Brett Lucht on preparing students to bring science to the wider world

In our series, The ECS Community Adapts and Advances, Brett Lucht shares reflections on how we communicate about research within our community and to wider audiences, and how more understanding can benefit the greater good.

Brett is Professor of Chemistry at the University of Rhode Island (URI). His research is in the broad area of organic materials chemistry with a focus on developing novel electrolytes for lithium ion batteries. He serves as Associate Editor of the Journal of The Electrochemical Society and as Secretary on the board of the ECS Battery Division.

Graduating in 2020

“The work of URI grad students planning to graduate in the spring was considered ‘essential’ so they were allowed to complete their research. I went into the office with a student who is finishing her PhD to wrap up experiments. Normally we have 60 people on my floor, but now we saw maybe six or eight over the last half of the semester. Only a handful of people have critical experiments that need to be done or instrumentation that needs to be maintained. It’s been good to see all the people in my research group come together to solve problems to keep the lab functional. Now reminds me of the time after September 11th, a big shock that changed us all.

Postdocs in my group haven’t been in for weeks, but their work has continued on a paper and patent application. They are also working on review articles, patent and literature searches on classes of compounds, and thinking about new kinds of molecules and synthetic methods.

This is a really difficult time to head into the job market. I feel terrible for newly graduated seniors and people earning their PhDs. I believe the challenges will be temporary. Things may not be exactly the same as before, but the situation will get better.”

Building skills to bring science to non-scientists

“Normally our seniors would have a capstone experience of writing summaries of weekly department seminars, which of course were cancelled this spring. Instead, I asked them to review several TED Talks that provide a great introduction to communicating about chemistry and how to bring it to the mainstream. I think I’ll continue this assignment in the future because presenting science to non-scientists is an important skill and vital to society. Too many people don’t trust science and so when we need to rely on it—like now—misinformation and unwarranted fears abound. Members of professional scientific societies like ECS study the issues and challenges the world is facing. By communicating effectively with policy makers, we can help support continued funding and make a real difference.

As a meeting organizer and editor, what I find rewarding about participating in ECS is talking about science at a very high level. ECS provides excellent opportunities for students to present their work. It is a more manageable size than the massive associations, and top researchers are more accessible. Presenting research to other scientists is a big learning process. In some ways, it’s like an interview. I remember many conversations with top battery scientists in my early career that helped me learn a great deal and recognize where I needed more experience.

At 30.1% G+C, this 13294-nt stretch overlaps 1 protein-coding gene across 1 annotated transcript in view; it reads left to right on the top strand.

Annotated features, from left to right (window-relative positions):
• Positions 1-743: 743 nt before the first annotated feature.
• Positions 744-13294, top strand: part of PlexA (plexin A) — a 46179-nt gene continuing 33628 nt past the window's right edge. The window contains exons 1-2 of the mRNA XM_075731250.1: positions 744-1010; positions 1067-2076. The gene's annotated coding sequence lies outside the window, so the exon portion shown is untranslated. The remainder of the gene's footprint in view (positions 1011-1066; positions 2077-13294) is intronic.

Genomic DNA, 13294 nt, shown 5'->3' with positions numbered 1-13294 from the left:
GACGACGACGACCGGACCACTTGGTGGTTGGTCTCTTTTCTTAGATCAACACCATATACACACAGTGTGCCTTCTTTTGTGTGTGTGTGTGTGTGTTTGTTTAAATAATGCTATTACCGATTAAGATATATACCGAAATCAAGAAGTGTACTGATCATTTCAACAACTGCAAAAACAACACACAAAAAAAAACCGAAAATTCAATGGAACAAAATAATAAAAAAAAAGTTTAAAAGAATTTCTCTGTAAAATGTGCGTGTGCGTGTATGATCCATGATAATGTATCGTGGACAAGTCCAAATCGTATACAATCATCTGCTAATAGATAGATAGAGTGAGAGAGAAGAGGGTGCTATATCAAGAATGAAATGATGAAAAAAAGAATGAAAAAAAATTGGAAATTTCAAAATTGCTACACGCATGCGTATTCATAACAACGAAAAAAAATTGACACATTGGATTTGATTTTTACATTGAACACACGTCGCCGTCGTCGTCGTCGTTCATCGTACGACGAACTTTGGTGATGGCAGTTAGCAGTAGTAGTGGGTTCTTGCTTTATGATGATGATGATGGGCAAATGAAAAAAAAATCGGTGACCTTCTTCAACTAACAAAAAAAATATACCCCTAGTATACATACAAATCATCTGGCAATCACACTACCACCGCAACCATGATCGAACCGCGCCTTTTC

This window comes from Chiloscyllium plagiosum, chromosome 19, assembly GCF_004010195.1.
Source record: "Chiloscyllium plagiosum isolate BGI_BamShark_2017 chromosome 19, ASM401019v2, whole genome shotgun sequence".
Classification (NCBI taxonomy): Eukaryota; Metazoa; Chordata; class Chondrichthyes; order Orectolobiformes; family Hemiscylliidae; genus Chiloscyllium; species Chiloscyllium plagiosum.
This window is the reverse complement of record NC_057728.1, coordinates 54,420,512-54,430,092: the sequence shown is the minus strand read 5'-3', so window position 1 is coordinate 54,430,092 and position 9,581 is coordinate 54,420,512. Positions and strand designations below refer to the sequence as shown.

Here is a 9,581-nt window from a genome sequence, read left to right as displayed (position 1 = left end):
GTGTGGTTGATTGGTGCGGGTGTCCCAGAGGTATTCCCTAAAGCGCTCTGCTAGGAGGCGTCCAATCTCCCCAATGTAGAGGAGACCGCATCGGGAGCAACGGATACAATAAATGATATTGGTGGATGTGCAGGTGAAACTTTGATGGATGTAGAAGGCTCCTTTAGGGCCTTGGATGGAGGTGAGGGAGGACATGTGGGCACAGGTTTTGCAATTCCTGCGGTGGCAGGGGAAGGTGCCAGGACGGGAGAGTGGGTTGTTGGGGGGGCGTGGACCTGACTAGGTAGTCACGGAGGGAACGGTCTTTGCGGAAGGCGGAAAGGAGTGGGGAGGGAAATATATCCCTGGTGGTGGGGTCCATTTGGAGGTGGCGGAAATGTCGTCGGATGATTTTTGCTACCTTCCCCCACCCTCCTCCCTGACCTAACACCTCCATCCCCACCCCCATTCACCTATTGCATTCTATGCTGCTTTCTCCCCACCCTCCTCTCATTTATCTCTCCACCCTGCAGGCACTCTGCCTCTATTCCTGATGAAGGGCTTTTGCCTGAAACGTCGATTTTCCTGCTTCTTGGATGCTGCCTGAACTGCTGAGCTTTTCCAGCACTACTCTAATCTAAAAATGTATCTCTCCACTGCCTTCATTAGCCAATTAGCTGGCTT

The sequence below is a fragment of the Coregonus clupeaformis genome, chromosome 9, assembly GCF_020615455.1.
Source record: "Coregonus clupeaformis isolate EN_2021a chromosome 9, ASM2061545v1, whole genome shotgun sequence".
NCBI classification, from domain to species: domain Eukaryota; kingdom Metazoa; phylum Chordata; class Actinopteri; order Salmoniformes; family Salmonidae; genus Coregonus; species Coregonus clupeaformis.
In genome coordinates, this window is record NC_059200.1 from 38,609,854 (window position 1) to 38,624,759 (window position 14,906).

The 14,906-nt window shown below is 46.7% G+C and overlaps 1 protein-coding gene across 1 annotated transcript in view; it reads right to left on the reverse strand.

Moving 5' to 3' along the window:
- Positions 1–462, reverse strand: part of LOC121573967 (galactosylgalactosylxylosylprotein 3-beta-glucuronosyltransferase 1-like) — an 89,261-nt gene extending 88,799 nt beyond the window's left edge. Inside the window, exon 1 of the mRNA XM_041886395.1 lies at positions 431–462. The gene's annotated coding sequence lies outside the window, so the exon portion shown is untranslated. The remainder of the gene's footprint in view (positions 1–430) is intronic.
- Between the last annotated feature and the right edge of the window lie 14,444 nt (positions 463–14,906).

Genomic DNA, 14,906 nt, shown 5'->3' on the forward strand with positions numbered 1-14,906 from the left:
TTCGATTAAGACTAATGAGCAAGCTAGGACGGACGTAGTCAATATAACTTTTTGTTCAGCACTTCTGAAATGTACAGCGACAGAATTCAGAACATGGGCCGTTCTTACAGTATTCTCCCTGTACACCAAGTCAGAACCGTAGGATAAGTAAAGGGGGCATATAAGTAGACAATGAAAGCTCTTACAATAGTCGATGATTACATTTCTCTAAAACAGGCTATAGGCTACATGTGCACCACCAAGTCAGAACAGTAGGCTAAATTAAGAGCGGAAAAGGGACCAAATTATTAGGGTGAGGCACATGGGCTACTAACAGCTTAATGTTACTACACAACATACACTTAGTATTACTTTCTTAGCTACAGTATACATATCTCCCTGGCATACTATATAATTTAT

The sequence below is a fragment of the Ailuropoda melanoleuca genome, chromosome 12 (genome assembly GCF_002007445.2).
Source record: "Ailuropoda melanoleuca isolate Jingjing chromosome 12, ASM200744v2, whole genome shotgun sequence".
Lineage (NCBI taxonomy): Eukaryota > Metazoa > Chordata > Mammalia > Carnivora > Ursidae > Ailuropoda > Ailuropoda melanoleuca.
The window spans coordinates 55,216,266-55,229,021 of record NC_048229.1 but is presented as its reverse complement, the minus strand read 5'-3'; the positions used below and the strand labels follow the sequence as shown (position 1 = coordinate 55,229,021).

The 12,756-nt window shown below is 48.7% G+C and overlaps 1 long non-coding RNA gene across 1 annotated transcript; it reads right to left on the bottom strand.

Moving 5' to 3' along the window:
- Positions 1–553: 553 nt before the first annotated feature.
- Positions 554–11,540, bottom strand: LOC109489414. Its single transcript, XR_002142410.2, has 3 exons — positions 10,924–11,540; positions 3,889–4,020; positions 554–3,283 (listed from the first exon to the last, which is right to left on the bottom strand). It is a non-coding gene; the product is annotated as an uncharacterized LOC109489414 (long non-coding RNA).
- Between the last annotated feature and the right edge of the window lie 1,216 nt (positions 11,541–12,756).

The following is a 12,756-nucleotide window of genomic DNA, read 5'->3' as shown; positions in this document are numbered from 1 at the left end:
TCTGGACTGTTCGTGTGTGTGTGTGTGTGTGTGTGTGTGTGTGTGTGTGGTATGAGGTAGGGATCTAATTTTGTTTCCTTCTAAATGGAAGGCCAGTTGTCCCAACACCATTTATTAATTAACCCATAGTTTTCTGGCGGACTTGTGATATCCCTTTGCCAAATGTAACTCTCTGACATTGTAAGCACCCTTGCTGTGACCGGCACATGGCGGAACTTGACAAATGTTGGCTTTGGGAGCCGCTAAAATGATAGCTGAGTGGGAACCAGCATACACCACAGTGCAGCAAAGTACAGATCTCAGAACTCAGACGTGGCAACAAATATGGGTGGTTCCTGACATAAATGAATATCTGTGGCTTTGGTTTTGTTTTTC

While we can create a virtual setting for presentations and have discussions, for me, the value of the ECS meetings is all the conversations that occur outside the presentations. When a talk or poster catches your interest, you can find the person and talk to them one-on-one. That’s where the learning and benefits are found. New collaborations and research ideas start that way. I do a lot of industry-funded research on batteries, so there are confidentiality and intellectual property constraints on what I publish. Without sharing confidential information, of course, in one-on-one conversations you can answer questions and discuss concepts and general findings to share insight and nuances that can’t readily be put into papers.”

Business almost as usual

“In some respects, work has flowed normally, with more email and video meetings. I do a lot of collaborative research with people at other organizations, and we’ve continued our regular online meetings, even though some of them aren’t generating new data because most labs are shut down.

Before this whole thing happened, I had submitted two white papers on pulse emissions to the US Department of Energy. When the deadline was extended, I was able bring in a couple of students to help me work on the proposal. The university considered this essential work.

In my work on JES, I’ve been handling the same number of manuscripts that I normally handle. However, I’ve been having better luck with people accepting papers to review and reviewing more rapidly. Since they can’t do other work, I think a lot of our volunteers are contributing by reviewing.”

Change can create opportunity

“The dramatic reduction in petroleum use and oil prices was significant. When we start coming out of this, it’s clear that things are not going to function the same way as before. Due to the economic challenges, governments may have to invest to stimulate the economy. How they do that and what they do remains to be seen, but considering our problems with global warming, this is a good opportunity to invest in our green economy. We can move forward in a less polluting way that is better for our ecosystem.”